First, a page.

Odd and the Frost Giants by Neil Gaiman

oddandthefrostFrom Goodreads:

The winter isn’t ending. Nobody knows why.
And Odd has run away from home, even though he can barely walk and has to use a crutch.
Out in the forest he encounters a bear, a fox, and an eagle – three creatures with a strange story to tell.
Now Odd is faced with a stranger journey than he had ever imagined.
A journey to save Asgard, City of the Norse Gods, from the Frost Giants who have invaded it.
It’s going to take a very special kind of boy to defeat the most dangerous of all the Frost Giants and rescue the mighty Gods. Someone cheerful and infuriating and clever.
Someone just like Odd.

I checked an audio version of this out via my lovely Overdrive app a few weeks ago, and was just delighted with it. Neil Gaiman, doing Norse mythology for kids and reading the book himself. The book was less than two hours long in audio, and flew by.

Like many people, I don’t know a lot more about Norse mythology than the Thor and Avengers movies have taught me, so I was pleasantly surprised when some of that movie mythology turned out to be legit. I mean, clearly Thor was the god of thunder and Odin was the king of Asgard and Loki was Thor’s brother, the god of mischief. Those things I knew. I didn’t know that Loki really was a frost giant, abandoned, though.

This story isn’t really about the gods, though. It’s a story about a young boy with a bad foot and an irrepressible spirit. Odd smiles though he has no reason to. And he saves all of Asgard because he has that special power of smiling when he has no real reason to. I can’t say much more without spoiling the book, but I highly recommend this one. It may have been written for children, but The Mr and I both enjoyed it thoroughly.

What’s your favorite Norse mythology book? Do you have one? Oh, and happy April Fool’s Day. 🙂

Three Things I Needed to Hear Today.

I have a confession. I like to listen to commencement speeches. A caveat to that: I especially like to listen to commencement speeches given by authors. I don’t particularly seek them out, but when I find them, I give a listen.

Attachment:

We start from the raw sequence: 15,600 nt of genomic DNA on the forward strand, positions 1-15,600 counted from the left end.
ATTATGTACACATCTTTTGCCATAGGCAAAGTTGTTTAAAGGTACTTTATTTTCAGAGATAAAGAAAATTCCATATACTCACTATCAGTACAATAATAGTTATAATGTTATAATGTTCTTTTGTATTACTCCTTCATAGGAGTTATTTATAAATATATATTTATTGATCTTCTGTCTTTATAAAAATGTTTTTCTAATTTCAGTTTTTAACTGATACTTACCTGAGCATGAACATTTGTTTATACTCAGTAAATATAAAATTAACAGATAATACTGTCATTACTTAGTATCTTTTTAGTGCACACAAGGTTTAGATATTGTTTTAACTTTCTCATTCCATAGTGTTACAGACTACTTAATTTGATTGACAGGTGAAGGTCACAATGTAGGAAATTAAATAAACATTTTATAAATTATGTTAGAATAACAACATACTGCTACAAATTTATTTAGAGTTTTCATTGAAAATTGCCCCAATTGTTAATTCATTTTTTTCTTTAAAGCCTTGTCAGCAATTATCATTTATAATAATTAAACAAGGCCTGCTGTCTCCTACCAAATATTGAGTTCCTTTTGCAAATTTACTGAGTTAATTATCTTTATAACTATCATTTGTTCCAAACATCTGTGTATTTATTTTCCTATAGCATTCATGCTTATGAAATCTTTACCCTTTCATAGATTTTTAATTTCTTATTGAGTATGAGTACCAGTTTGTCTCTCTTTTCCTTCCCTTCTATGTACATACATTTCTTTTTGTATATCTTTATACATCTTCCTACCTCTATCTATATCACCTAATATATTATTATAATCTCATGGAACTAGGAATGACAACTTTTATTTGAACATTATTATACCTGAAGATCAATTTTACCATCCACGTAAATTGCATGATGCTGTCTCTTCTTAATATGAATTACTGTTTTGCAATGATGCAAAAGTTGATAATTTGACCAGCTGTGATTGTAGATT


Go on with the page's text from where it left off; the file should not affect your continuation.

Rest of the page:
Today I stumbled upon one by Neil Gaiman, one of the premier names in fantastic literature today. He gives a lot of advice, but he said three specific things that I really needed to hear today:


The road to success in any creative field is difficult and unsure. Even when success is at hand, there’s usually the worry that the success won’t last, or that somehow someone will take it away from us, and it’s important not to let those worries distract us from the triumphs we do achieve. Even without success, though, we should be enjoying the things that we create. Otherwise, what are we doing it for? And if we don’t enjoy it, who else will?


This seems like a no-brainer, but it is something to be remembered. In Gaiman’s speech he talks about making good art in reaction to everything, good or bad. This is something that I try to do, but I wonder if I get lazy sometimes.



This is something I have to admit I heartily believe in. After all, I’ve publicly admitted that I like to Author-Interview myself in my head. Whenever I want to shy away from my dreams, because it’s just taking me so long to get to them with life in the way. Plus, let’s face it, you never really know how to write a novel until you’ve… finished writing a novel. That’s just a fact. But until then (and I’m moving ever closer! Hi 75K!) I’m just going to keep pretending that I know how to do this thing.

If you want to see the rest of Gaiman’s address, it’s here: